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By 2050, 139 countries could be powered by renewable energy

The realities of climate change are felt with increasing severity each year. We have seen record breaking heat waves in parts of Europe and Asia, increased carbon emissions, rising global temperatures, and rising sea temperatures. But the timeline for implementing policies to help reverse these potentially catastrophic effects is getting shorter and shorter. But now, Mark Z Jacobson from Stanford University’s Atmosphere and Energy Program, along with 26 of his colleagues, have created a global roadmap to transitioning 139 countries to using 100 percent renewable energy sources by the year 2050.

Not only will these changes reduce pollution and help stave the effects of climate change, but according to Jacobson, there is potential for the creation of  millions of new long term jobs.

“Aside from eliminating emissions and avoiding 1.5 degrees Celsius global warming and beginning the process of letting carbon dioxide drain from the Earth’s atmosphere, transitioning eliminates 4-7 million air pollution deaths each year and creates over 24 million long-term, full-time jobs by these plans,” said Jacobson.

The roadmap and the corresponding research has been published in Cell Press’s new journal Joule.

The research looked at 139 of the world’s 195 countries and specifically focused on energy consumption and each country’s electricity, transportation, heating and cooling, and agricultural industries.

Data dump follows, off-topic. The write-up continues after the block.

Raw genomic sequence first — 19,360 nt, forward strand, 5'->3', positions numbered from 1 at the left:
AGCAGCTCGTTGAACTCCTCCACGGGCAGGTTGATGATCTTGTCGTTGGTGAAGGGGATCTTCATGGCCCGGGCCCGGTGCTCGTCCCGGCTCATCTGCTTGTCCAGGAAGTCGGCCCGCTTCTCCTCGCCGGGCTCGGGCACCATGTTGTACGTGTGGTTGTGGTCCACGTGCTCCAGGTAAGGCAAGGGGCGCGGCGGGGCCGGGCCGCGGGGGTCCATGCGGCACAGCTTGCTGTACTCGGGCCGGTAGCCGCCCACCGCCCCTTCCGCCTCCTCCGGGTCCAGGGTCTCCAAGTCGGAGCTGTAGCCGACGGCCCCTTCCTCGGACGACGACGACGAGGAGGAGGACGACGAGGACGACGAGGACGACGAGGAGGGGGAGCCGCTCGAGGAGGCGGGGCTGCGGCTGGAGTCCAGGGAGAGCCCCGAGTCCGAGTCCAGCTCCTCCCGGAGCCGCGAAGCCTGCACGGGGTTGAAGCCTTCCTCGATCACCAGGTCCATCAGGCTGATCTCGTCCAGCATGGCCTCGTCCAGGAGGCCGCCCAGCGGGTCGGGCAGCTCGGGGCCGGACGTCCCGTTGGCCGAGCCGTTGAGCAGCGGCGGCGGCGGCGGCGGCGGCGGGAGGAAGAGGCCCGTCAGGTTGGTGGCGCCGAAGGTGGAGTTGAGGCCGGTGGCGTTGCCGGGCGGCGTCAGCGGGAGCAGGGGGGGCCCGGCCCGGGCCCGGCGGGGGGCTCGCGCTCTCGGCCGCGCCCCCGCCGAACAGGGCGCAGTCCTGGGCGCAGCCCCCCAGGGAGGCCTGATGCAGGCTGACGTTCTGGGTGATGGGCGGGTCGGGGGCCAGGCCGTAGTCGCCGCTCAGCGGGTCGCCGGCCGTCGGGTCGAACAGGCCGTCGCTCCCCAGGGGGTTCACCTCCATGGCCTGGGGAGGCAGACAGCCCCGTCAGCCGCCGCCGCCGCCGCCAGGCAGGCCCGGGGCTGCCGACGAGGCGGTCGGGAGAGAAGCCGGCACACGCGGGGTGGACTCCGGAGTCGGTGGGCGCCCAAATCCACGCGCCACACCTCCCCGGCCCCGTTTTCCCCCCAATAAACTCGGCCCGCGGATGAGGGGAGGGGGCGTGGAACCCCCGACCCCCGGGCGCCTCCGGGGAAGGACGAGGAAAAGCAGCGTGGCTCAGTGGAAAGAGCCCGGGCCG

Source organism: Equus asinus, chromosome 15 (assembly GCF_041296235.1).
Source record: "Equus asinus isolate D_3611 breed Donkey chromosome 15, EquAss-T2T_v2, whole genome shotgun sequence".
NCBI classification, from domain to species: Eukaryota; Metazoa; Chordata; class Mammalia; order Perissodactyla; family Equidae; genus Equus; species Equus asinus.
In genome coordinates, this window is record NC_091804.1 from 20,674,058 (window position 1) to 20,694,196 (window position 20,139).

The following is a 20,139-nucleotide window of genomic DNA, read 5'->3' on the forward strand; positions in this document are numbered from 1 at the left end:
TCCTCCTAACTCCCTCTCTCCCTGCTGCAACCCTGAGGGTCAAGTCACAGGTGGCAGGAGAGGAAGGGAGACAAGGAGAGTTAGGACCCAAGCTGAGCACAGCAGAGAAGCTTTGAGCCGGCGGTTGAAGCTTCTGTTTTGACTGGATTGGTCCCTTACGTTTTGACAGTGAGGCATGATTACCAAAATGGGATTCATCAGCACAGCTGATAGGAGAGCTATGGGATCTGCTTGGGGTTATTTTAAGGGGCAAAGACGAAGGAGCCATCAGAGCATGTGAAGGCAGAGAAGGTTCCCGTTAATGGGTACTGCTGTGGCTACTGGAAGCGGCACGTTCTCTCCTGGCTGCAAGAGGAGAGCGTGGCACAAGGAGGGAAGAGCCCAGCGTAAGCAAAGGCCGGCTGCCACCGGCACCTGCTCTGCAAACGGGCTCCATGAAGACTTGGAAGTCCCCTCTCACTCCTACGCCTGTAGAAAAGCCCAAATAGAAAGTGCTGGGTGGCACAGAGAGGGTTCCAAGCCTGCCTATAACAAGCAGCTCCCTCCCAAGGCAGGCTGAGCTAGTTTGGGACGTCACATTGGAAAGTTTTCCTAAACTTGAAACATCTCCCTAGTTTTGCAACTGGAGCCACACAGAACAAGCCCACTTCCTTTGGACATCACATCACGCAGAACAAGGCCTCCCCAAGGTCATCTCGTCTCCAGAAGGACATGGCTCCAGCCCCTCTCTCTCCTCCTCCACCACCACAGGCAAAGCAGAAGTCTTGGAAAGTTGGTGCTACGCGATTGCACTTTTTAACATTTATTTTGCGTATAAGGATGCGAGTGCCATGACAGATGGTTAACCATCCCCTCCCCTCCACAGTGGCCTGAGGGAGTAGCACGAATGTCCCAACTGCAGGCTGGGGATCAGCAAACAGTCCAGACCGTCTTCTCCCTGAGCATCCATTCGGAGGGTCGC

Jacobson’s plan has been criticized for its exclusion of nuclear power, “clean coal,” and biofuels. Nuclear power has proven to be costly and risky to operate, not to mention the hazardous waste buildup from nuclear power plants that of yet have no set long term disposal places. Biofuels and coal are also not as eco-friendly as wind, solar, and water energy because of their high pollution rates.

This plan is not the first of its kind as Jacobson is expanding on a 2015 study that looked at transitioning all 50 states to renewable energy and the mitigating challenges and costs that would have to be factored in to make it a reality.

Naysayers of Jacobson’s plans also point out the enormous costs of transitioning so much of the world to renewable energy, but Jacobson counters this by showing the higher costs that will result in following a business-as-usual model and not doing anything to hinder carbon output.

“Both individuals and governments can lead this change. Policymakers don’t usually want to commit to doing something unless there is some reasonable science that can show it is possible, and that is what we are trying to do,” says Jacobson.

By Kay Vandette, Staff Writer

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